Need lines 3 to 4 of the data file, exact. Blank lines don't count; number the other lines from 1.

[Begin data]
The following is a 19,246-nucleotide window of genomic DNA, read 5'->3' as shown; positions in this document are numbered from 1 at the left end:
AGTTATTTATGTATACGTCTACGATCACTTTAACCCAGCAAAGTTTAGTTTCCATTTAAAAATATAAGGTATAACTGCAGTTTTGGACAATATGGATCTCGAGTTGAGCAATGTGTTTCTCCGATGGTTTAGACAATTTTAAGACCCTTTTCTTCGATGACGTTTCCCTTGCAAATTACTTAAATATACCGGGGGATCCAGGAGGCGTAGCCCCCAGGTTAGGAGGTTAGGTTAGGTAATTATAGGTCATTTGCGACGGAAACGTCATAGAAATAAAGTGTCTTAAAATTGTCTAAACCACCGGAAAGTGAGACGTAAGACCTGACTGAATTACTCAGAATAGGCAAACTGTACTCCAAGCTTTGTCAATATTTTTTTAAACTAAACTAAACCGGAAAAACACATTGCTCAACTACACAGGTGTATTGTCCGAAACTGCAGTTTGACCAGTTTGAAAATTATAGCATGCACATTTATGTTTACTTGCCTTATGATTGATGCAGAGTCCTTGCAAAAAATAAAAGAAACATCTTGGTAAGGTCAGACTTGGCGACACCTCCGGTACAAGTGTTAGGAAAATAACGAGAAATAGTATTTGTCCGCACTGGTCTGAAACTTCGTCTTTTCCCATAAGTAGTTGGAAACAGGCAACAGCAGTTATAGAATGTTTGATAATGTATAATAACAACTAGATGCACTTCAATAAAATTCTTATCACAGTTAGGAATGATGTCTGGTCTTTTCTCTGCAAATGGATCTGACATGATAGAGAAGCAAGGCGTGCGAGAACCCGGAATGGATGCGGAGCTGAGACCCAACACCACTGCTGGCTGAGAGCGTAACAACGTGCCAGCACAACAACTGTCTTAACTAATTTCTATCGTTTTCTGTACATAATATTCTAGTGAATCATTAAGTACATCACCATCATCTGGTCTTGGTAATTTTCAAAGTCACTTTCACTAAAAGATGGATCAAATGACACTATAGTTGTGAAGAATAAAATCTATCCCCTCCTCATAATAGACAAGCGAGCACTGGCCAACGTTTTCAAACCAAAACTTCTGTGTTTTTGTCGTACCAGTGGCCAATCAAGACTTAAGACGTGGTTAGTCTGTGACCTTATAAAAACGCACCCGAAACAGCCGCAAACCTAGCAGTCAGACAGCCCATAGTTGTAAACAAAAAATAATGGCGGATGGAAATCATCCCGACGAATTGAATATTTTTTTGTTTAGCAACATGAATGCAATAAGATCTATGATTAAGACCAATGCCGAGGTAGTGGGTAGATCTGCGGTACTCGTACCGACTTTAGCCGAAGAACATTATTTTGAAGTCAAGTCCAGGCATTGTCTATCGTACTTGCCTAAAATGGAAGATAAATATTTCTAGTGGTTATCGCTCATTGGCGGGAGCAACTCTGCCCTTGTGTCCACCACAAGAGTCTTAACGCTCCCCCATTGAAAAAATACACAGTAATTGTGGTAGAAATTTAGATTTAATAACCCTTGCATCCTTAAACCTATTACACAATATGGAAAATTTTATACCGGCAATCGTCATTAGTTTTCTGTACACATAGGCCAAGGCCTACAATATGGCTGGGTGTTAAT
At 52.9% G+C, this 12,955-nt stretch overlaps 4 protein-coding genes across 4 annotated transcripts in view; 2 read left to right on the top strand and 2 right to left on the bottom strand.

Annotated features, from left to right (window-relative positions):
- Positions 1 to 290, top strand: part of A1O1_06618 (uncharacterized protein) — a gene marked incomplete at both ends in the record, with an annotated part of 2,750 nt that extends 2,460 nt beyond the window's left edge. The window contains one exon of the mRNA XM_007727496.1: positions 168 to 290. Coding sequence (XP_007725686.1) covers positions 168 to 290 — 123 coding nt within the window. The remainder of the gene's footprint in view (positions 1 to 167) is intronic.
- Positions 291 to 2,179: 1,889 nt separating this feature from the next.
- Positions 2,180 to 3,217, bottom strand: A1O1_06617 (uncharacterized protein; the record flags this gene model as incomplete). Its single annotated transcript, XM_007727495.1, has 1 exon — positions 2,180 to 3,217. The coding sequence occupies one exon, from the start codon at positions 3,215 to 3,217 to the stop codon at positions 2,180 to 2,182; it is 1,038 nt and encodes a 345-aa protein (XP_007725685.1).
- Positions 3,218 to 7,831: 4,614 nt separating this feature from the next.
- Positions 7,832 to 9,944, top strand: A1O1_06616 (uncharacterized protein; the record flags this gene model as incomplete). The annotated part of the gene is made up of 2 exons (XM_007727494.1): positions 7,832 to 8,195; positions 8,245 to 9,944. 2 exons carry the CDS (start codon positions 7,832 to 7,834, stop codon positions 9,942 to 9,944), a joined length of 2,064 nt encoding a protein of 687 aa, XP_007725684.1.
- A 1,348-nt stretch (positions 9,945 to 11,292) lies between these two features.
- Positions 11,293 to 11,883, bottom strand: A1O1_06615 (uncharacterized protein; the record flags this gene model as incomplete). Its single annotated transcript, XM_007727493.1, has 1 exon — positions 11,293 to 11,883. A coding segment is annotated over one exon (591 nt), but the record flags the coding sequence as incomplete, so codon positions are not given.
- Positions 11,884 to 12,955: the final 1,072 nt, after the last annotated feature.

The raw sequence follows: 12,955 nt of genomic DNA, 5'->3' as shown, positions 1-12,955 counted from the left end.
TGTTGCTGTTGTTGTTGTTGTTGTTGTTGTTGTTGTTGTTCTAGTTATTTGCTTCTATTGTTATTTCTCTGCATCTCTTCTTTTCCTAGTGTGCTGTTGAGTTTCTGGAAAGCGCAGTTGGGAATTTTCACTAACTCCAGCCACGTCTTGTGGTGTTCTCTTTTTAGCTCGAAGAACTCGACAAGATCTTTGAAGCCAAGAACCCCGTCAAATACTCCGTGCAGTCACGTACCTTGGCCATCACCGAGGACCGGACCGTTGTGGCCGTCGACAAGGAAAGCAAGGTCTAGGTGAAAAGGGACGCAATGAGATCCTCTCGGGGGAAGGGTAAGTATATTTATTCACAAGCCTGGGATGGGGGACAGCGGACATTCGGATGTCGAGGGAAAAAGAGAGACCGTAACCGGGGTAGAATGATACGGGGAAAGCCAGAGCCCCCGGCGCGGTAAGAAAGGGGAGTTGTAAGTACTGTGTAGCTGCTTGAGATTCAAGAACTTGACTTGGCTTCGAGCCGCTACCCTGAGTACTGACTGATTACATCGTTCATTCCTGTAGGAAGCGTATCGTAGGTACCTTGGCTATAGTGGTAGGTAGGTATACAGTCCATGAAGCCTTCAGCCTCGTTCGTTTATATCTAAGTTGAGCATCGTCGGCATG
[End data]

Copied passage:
At 52.9% G+C, this 12,955-nt stretch overlaps 4 protein-coding genes across 4 annotated transcripts in view; 2 read left to right on the top strand and 2 right to left on the bottom strand.

Annotated features, from left to right (window-relative positions):